Most folks just hear the croaking of frogs. But for a group of keen-eared Maplewood volunteers, it’s the soundtrack of summer.

The citizen scientists hear as many as nine different varieties of frogs and toads with their own distinctive songs, ranging from a chorus of sleigh bells to the quacking of ducks and the pluckings of a banjo. They venture into Maplewood’s wetlands, listen and then report back their findings to the city’s Frog Monitoring Program.

This year, 13 volunteers listened for and documented frog calls at nearly 40 locations in the city. Frog-calling season starts in April with the high-pitched call of the spring peeper, and extends through July with the long trill of the American toad. The calls are intended to attract a mate.

The count, once part of a now-discontinued larger effort led by the Minnesota Department of Natural Resources, is one way to gauge the health of the city’s wetlands. When a wetland become polluted or destroyed, the amphibian population plunges, Maplewood Naturalist Carole Gernes said. In some parts of the country, affected frogs and toads have exhibited deformities such as extra limbs and missing eyes.

“They are the canaries in the coal mines. When you see these things, you know something is wrong” with the wetland, Gernes said.

The frog count — along with bluebird monitoring, open space and pollinator programs run through the Maplewood Nature Center — helps people connect and care for nature in small, everyday ways. You don’t have to portage a canoe in the Boundary Waters to experience Minnesota’s flora and fauna.

Before heading out in the field, the volunteers have done their homework memorizing all 14 distinctive frog calls for species found here in Minnesota, nine of which live in the Twin Cities. They even take an online quiz.

After donning reflective vests, volunteers head out 30 minutes after sunset, on clear nights with little to no wind. Once they arrive at their destination, Gernes said, “They just stand still and listen.”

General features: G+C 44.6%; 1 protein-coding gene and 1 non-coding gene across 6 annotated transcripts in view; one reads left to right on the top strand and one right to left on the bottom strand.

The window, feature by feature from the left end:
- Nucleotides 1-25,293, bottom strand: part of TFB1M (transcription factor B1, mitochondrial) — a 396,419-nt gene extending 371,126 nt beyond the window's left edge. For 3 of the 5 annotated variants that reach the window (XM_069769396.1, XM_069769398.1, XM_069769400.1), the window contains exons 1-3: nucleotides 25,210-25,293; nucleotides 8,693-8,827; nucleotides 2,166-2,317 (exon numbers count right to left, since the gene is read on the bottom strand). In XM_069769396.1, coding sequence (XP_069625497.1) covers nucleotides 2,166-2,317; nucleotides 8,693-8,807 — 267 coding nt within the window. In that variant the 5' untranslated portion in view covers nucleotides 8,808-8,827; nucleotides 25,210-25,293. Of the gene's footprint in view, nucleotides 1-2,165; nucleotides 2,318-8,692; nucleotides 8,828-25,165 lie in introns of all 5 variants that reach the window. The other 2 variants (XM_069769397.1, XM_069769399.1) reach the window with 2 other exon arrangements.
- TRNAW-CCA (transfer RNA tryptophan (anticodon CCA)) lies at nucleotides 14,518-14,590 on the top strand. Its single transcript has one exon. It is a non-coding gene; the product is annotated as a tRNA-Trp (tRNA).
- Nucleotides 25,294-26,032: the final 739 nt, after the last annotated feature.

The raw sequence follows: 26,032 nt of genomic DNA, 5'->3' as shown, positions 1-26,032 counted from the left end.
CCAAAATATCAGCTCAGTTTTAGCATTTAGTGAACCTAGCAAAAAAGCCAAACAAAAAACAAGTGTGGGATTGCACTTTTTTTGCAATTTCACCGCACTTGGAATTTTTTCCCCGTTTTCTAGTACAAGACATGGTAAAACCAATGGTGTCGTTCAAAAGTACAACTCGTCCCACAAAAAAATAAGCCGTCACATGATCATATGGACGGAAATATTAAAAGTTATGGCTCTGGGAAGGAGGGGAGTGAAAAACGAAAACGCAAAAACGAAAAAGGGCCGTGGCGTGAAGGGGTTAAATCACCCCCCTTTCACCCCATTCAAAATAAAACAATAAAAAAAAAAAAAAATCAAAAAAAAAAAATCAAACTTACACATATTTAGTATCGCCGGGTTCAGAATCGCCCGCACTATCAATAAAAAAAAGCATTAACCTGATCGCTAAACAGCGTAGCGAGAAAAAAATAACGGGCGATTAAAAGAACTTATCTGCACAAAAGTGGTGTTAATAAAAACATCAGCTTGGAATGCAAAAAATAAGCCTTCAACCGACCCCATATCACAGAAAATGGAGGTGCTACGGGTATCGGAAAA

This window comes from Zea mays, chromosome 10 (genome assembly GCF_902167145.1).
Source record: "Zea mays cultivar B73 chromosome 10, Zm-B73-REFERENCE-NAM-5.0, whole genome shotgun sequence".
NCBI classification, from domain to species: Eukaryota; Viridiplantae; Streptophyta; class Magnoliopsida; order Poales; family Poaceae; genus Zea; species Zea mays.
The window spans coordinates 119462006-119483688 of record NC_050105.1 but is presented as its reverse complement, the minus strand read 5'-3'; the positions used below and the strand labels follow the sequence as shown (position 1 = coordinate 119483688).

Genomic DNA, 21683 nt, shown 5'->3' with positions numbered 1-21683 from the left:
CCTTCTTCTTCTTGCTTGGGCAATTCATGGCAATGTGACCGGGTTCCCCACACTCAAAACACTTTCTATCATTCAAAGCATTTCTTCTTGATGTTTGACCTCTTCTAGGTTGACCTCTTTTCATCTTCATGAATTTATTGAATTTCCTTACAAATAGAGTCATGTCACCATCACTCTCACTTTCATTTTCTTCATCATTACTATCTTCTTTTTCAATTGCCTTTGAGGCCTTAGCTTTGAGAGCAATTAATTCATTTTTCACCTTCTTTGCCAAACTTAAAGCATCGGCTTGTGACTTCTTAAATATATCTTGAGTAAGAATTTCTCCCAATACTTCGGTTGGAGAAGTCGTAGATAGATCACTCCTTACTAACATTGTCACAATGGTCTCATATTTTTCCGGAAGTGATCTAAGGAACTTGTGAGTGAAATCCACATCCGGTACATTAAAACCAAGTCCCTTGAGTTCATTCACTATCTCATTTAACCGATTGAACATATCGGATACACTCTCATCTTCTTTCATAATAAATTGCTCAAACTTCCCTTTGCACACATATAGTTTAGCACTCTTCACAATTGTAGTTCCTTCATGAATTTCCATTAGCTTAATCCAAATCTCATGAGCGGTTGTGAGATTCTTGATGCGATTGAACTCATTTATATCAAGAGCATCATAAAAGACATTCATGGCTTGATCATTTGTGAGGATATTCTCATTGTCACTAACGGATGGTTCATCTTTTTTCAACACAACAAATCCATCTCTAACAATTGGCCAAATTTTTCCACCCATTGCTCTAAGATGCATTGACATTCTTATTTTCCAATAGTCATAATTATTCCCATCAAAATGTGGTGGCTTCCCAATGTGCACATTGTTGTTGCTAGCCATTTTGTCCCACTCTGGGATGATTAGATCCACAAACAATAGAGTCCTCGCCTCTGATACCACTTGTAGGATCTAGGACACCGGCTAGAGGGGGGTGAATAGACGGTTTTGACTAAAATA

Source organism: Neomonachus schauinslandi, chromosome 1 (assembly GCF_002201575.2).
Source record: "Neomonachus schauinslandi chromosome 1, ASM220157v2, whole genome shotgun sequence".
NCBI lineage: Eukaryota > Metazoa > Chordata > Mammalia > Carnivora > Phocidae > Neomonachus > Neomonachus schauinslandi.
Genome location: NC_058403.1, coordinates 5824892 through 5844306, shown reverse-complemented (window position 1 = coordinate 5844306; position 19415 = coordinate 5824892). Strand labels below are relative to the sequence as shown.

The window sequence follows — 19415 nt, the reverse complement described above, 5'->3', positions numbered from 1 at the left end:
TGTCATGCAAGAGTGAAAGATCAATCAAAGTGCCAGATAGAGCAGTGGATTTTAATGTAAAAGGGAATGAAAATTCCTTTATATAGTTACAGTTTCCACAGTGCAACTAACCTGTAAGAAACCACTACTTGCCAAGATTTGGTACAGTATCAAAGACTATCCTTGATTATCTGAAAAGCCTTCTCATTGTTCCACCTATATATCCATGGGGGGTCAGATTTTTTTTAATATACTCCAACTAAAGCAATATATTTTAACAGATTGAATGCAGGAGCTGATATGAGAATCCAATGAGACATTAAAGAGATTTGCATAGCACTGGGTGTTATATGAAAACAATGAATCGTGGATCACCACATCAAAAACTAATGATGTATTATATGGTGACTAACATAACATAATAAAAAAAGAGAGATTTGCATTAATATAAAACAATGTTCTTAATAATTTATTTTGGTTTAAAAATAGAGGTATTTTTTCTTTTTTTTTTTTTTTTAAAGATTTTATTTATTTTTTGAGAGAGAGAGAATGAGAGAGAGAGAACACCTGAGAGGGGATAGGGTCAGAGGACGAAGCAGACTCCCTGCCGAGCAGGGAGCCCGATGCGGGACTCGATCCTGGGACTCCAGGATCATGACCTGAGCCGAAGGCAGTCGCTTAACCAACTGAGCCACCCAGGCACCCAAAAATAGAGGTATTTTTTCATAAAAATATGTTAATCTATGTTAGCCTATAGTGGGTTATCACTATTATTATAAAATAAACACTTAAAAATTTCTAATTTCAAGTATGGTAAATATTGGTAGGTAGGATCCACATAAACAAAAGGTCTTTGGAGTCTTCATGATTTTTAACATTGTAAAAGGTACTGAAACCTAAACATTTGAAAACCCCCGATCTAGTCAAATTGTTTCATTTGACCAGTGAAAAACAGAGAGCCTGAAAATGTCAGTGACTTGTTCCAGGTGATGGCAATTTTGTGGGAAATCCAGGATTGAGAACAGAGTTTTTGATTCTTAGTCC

For five whole minutes.

That’s the part that volunteer Daniel Sadoff enjoys the most.

“It’s an opportunity to be quiet and listen. It’s solitary,” said Sadoff, a veterinarian. “You go out at night and you feel like you are out in the middle of nowhere. Some of the places, you can see tens of thousands of fireflies. You hear owls calling. You might hear a coyote.”

Sadoff said he often hears several species of frogs calling at once, though he rarely spots them.

Gernes said they have tracked measurable changes in wetlands where the city has improved conditions and water quality.

“In Maplewood, we’ve done a lot to support and improve water quality,” she said.

That includes buffering wetlands and ponds from salt, sediment, grass clippings and pesticides that hurt amphibians and their tadpoles.

Gernes pointed to a small wetland near John Glenn Middle School, at County Road B and Hazelwood Street. Groundskeepers had been mowing all the way down to the water line. Grass clippings and other pollutants promoted algae growth, turning the wetland into a green, lifeless bowl.

Then crews stopped mowing to the water line and allowed prairie grasses and wildflowers to grow instead, acting as a natural buffer.

“Now this area is full of frogs,” Gernes said. “It’s a nice little spot to listen.”